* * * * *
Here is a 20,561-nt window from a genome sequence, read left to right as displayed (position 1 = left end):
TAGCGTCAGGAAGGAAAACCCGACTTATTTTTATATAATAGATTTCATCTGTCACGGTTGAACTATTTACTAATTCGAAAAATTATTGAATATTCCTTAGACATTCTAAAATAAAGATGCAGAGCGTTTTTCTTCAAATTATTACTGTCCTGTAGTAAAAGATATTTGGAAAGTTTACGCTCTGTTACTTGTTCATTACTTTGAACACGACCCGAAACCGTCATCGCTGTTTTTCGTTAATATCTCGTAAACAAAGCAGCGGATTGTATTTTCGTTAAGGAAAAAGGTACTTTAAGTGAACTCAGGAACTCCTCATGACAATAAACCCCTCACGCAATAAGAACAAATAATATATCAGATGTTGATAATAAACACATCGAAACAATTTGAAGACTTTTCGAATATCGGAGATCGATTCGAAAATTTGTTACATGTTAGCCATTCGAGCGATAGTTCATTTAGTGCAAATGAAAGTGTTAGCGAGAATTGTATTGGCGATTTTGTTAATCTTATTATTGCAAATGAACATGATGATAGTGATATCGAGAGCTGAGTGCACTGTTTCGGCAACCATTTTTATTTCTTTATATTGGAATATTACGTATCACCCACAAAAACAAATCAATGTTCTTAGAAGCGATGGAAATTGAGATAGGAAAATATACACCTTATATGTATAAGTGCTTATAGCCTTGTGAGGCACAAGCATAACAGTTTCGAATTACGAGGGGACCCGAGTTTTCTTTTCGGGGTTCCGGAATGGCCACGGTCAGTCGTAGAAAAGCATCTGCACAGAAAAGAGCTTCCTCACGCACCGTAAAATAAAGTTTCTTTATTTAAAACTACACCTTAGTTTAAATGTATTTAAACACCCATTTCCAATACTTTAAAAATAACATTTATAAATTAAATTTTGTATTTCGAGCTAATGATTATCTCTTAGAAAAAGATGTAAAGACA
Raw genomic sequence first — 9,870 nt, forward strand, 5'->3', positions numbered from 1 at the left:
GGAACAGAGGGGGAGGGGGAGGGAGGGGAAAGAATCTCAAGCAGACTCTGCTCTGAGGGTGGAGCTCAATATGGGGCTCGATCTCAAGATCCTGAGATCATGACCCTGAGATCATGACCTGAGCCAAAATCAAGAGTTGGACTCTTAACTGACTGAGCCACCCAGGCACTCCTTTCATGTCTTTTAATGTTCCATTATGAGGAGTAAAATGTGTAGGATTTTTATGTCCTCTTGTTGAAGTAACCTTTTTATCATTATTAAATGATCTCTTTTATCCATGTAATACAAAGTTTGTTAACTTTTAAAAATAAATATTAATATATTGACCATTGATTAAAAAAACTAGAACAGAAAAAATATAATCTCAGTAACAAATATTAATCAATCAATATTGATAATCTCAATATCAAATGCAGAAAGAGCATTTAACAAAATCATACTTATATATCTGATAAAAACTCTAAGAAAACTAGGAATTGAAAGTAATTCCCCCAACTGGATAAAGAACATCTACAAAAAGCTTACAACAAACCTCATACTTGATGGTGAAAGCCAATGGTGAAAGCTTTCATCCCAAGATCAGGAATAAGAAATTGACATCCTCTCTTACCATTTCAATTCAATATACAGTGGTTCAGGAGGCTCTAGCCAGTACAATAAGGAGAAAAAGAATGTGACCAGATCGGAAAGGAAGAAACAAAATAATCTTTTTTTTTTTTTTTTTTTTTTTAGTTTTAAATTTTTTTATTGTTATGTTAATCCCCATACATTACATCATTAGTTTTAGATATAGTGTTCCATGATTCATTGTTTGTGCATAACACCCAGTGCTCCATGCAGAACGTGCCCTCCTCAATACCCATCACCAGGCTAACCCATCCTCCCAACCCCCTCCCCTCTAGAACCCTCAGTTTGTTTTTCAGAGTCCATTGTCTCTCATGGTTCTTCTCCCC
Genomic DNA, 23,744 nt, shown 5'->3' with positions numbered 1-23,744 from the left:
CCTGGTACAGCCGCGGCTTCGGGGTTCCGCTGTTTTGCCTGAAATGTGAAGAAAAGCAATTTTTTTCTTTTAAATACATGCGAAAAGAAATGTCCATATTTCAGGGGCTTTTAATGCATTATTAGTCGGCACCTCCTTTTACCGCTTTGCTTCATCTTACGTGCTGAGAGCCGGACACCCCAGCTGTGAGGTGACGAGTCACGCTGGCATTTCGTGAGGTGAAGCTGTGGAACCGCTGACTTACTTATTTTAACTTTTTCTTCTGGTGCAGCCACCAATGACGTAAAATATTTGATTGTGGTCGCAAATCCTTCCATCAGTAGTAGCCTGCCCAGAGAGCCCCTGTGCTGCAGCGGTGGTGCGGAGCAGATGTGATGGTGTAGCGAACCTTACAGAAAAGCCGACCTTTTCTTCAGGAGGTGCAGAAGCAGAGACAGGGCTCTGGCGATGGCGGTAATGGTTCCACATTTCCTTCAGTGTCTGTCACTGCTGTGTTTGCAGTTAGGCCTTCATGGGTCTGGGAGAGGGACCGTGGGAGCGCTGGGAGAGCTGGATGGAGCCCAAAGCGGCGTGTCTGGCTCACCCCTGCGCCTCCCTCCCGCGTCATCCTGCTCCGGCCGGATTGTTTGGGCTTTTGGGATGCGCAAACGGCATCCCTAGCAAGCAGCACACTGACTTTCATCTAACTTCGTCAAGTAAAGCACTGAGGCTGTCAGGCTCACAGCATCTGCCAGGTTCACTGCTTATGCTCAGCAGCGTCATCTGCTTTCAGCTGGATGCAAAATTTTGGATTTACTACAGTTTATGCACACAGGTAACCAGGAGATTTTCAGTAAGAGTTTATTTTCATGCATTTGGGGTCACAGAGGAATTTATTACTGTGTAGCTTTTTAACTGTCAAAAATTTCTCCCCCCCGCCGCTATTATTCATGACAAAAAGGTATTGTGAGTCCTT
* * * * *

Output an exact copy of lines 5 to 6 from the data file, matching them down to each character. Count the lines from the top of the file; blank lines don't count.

Genomic DNA, 23,744 nt, shown 5'->3' with positions numbered 1-23,744 from the left:
CCTGGTACAGCCGCGGCTTCGGGGTTCCGCTGTTTTGCCTGAAATGTGAAGAAAAGCAATTTTTTTCTTTTAAATACATGCGAAAAGAAATGTCCATATTTCAGGGGCTTTTAATGCATTATTAGTCGGCACCTCCTTTTACCGCTTTGCTTCATCTTACGTGCTGAGAGCCGGACACCCCAGCTGTGAGGTGACGAGTCACGCTGGCATTTCGTGAGGTGAAGCTGTGGAACCGCTGACTTACTTATTTTAACTTTTTCTTCTGGTGCAGCCACCAATGACGTAAAATATTTGATTGTGGTCGCAAATCCTTCCATCAGTAGTAGCCTGCCCAGAGAGCCCCTGTGCTGCAGCGGTGGTGCGGAGCAGATGTGATGGTGTAGCGAACCTTACAGAAAAGCCGACCTTTTCTTCAGGAGGTGCAGAAGCAGAGACAGGGCTCTGGCGATGGCGGTAATGGTTCCACATTTCCTTCAGTGTCTGTCACTGCTGTGTTTGCAGTTAGGCCTTCATGGGTCTGGGAGAGGGACCGTGGGAGCGCTGGGAGAGCTGGATGGAGCCCAAAGCGGCGTGTCTGGCTCACCCCTGCGCCTCCCTCCCGCGTCATCCTGCTCCGGCCGGATTGTTTGGGCTTTTGGGATGCGCAAACGGCATCCCTAGCAAGCAGCACACTGACTTTCATCTAACTTCGTCAAGTAAAGCACTGAGGCTGTCAGGCTCACAGCATCTGCCAGGTTCACTGCTTATGCTCAGCAGCGTCATCTGCTTTCAGCTGGATGCAAAATTTTGGATTTACTACAGTTTATGCACACAGGTAACCAGGAGATTTTCAGTAAGAGTTTATTTTCATGCATTTGGGGTCACAGAGGAATTTATTACTGTGTAGCTTTTTAACTGTCAAAAATTTCTCCCCCCCGCCGCTATTATTCATGACAAAAAGGTATTGTGAGTCCTT